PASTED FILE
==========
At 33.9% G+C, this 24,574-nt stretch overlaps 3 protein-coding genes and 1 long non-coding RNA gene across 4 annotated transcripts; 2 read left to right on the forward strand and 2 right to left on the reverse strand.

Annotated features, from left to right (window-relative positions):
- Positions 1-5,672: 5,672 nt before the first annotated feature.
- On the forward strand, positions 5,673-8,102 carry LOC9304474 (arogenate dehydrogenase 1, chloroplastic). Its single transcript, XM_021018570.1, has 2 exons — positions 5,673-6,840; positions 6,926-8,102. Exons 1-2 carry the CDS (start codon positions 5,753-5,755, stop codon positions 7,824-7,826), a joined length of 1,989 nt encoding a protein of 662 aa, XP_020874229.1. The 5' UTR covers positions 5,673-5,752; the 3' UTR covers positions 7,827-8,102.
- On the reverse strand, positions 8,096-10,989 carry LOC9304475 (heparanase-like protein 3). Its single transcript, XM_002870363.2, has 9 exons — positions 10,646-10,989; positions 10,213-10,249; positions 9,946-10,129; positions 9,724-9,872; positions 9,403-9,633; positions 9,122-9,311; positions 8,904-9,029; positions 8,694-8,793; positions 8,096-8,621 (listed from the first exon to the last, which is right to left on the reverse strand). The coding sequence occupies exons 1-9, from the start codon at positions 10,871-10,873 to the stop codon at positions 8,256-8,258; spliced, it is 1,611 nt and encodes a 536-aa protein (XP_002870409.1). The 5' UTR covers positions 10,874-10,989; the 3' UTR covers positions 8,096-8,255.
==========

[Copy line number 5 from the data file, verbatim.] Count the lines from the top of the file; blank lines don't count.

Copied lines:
- On the reverse strand, positions 8,096-10,989 carry LOC9304475 (heparanase-like protein 3). Its single transcript, XM_002870363.2, has 9 exons — positions 10,646-10,989; positions 10,213-10,249; positions 9,946-10,129; positions 9,724-9,872; positions 9,403-9,633; positions 9,122-9,311; positions 8,904-9,029; positions 8,694-8,793; positions 8,096-8,621 (listed from the first exon to the last, which is right to left on the reverse strand). The coding sequence occupies exons 1-9, from the start codon at positions 10,871-10,873 to the stop codon at positions 8,256-8,258; spliced, it is 1,611 nt and encodes a 536-aa protein (XP_002870409.1). The 5' UTR covers positions 10,874-10,989; the 3' UTR covers positions 8,096-8,255.